Southern SARE Announces the 2021 Research and Education Grants

March 15, 2021

GRIFFIN, Georgia – The Southern Sustainable Agriculture Research and Education program has announced the funded projects for the 2021 Research and Education Grant Program.

Southern SARE’s Research and Education Grants are the flagship grants of the program. They were the first grants offered when the program was launched in 1988, and were the only sustainable agriculture grants available to researchers and educators until additional grant programs were added to SSARE in 1994.

SSARE offers two grant programs within the Research and Education Grant category: Research Grants and Education Grants.

Research Grants are competitive research grants for teams of interdisciplinary researchers that encourage a systems approach in sustainable agriculture. Education Grants accommodate organizations, institutions and individuals who are interested in education-based projects, rather than research-driven projects.

In 2021, the SSARE Administrative Council funded 16 projects totaling $3,444,402.

Research grants

LS21-353 Evaluating the Dual-Purpose of Chickpea: A Cash and Cover Crop for Agricultural Production Systems in the Southeast, University of Florida, $397,648 , MD Ali Babar,

LS21-354 The Use of Cyanobacteria Biofertilizers to Increase Crop Productivity, Improve Soil Health, and Agricultural Sustainability in Florida, $242,000 , Florida International University, Sanku Dattamudi,

LS21-355 Gullah/Geechee Agro-Culture: Sustaining Culture to Sustain Agriculture in the Lowcountry, University of South Carolina Beaufort, $341,346, Najmah Thomas,

LS21-356 Securing Land Tenure Rights for Heirs Property Owners, Land Loss Prevention Project, $400,000, Savi Horne,

LS21-357 Southern Pasture-Raised Beef: From Farm to Table to Us, Duke University School of Medicine, $380,203, Stephan van Vliet,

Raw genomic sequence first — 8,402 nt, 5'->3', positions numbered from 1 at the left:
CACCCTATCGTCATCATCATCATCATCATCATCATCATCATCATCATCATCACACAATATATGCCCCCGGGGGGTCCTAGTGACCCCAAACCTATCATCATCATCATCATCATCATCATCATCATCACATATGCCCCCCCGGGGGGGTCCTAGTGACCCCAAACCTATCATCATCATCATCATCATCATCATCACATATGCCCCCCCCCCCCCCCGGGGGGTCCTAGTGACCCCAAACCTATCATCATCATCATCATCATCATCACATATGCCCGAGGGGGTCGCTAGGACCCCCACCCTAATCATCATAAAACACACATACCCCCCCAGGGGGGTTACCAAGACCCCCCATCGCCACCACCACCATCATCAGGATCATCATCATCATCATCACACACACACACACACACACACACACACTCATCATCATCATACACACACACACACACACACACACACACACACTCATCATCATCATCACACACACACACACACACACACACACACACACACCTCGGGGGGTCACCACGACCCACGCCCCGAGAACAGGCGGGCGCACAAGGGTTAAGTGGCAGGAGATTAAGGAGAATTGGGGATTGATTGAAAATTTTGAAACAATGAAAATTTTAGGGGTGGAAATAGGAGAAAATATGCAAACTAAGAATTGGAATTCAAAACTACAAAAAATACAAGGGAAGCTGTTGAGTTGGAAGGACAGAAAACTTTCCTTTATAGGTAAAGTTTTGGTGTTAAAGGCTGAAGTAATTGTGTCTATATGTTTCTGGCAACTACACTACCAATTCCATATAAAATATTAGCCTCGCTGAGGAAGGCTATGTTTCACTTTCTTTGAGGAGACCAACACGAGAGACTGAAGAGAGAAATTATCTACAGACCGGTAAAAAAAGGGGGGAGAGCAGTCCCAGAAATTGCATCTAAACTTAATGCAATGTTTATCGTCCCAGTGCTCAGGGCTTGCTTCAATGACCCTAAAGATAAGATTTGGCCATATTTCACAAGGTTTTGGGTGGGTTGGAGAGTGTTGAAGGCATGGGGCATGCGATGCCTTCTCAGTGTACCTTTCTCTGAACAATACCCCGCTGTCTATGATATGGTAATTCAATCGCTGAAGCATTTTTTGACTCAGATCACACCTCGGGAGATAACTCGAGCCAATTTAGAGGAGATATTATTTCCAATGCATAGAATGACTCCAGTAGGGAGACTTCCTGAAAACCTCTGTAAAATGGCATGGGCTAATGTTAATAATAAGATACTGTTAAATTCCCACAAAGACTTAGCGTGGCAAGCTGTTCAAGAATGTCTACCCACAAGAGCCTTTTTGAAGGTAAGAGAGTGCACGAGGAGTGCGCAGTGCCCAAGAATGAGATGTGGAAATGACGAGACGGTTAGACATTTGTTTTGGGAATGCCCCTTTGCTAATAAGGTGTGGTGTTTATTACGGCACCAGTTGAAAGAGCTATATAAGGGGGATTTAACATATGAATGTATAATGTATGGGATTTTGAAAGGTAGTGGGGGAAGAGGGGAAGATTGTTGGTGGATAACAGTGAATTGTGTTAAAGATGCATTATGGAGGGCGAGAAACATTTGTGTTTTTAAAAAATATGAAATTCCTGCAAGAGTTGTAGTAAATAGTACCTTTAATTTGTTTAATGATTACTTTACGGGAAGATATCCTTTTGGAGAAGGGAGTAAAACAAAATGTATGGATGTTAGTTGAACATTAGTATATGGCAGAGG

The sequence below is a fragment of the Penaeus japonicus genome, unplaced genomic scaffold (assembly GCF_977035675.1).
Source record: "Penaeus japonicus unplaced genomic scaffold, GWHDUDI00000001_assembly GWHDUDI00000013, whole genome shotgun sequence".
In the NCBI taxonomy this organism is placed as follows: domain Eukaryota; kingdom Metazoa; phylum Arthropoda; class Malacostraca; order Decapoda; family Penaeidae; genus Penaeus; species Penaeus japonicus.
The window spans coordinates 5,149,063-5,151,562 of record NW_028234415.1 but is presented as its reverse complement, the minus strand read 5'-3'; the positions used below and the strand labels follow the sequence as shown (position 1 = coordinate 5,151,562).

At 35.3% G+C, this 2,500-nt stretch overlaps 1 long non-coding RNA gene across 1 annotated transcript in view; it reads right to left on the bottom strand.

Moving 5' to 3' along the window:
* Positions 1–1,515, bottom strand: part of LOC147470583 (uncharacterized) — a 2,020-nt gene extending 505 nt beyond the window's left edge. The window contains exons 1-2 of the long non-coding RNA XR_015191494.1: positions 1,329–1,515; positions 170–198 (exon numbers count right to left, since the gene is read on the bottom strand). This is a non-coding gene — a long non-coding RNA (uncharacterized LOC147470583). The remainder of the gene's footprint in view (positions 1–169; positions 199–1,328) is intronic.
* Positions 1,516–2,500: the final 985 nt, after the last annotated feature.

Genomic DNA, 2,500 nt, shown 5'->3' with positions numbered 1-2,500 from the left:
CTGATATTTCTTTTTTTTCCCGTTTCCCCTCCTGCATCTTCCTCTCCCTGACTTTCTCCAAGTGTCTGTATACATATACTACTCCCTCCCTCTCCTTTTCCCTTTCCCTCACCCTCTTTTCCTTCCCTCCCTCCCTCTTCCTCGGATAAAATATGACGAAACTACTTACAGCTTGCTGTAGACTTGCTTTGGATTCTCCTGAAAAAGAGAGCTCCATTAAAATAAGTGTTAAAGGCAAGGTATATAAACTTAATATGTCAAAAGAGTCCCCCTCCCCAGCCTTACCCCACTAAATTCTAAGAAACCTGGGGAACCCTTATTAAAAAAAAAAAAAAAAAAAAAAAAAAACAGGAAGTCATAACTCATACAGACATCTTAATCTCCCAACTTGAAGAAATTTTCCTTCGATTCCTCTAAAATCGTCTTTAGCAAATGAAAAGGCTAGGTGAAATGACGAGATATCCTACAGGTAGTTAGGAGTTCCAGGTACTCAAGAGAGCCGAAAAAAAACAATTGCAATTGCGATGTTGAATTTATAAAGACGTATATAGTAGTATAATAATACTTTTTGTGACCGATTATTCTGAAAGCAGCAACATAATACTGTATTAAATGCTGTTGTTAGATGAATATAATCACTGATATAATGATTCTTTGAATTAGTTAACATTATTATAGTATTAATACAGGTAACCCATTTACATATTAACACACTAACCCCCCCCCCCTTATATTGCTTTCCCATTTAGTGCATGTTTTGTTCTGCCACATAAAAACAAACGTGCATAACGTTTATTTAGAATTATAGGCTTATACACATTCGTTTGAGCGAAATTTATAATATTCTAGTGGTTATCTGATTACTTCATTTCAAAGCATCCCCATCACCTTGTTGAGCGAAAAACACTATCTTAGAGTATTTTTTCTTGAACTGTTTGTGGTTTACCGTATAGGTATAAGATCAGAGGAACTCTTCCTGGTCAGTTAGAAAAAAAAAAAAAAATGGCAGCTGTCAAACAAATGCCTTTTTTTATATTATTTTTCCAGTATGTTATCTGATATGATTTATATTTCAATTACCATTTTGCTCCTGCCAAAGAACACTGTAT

LS21-358 Small Farms and Big Market Barriers, Fort Valley State University, $400,000, Niki Whitley,

LS21-359 Strengthening Farmer-consumer Connections for Sustainable Agricultural Systems, Furman University, $213,954, Courtney Quinn,

LS21-360 Specialty Pumpkin: Laying the Groundwork for an Emerging Crop and Lucrative Products, University of Florida, $399,999, Geoffrey Meru,

LS21-361 Economic Benefits and Marketing Implications of Co-Labeling Strategies for Small Organic Producers, University of Georgia, $128,373, Vanessa Shonkwiler,

LS21-362 How Technology Enhances or Impedes Sustainable Agriculture for Black Limited Resource Farmers in the Southeast Black Belt Region, McIntosh SEED, $200,000, John Littles Sr.,   


LS21-346 Empowering Southern Sustainable Farmers with Proactive, Community-centered Farm Law Education, Resources, and Networks, Farm Commons, $45,096, Eva Moss,

LS21-347 Farmer Direct Sales During and After COVID-19, Appalachian Sustainable Agriculture Project, $50,000, Molly Nicholie,

LS21-348 Principles of Soil Health in a Variety of Market Farming Frameworks: Best Practices from the Field with Experienced Regenerative Farmers, No-Till Growers, $48,000, Jackson Rolett,

LS21-349 Regenerative Land and Livestock Management for Women, National Center for Appropriate Technology, $49,972, Linda Coffey,

LS21-350 Puerto Rico Goat and Sheep Educational Program Initiative, University of Puerto Rico, $48,036, Abner Rodriguez,

LS21-351 Saving Seed for Resilient Local Systems: An online, video based course on saving seed from the Utopian Seed Project, Utopian Seed Project, $49,775, Rejoice Blackwood,

LS21-352 Training MS Farmers and Producers with Alternative Farming Practices Including Intercropping, $50,000, Milestone Cooperative Association, Calvin Head, 

Southern SARE is a USDA-funded program that provides funding opportunities for researchers, farmers, Cooperative Extension, NGOs, government agency personnel, and other ag professionals to conduct research in sustainable agriculture. Authorized in the 1985 Farm Bill, the mission of the SARE program is to promote sustainable agriculture practices throughout American agriculture that are profitable for the farmer, protect the environment, and promote community quality of life over the long term.

For more information on Southern SARE, visit

Published by the Southern Region of the Sustainable Agriculture Research and Education (SARE) program. Funded by the USDA National Institute of Food and Agriculture (NIFA), Southern SARE operates under cooperative agreements with the University of GeorgiaFort Valley State University, and the Kerr Center for Sustainable Agriculture to offer competitive grants to advance sustainable agriculture in America’s Southern region. This material is based upon work that is supported by the National Institute of Food and Agriculture, U.S. Department of Agriculture, through Southern Sustainable Agriculture Research and Education. USDA is an equal opportunity employer and service provider. Any opinions, findings, conclusions, or recommendations expressed in this publication are those of the author(s) and do not necessarily reflect the view of the U.S. Department of Agriculture.

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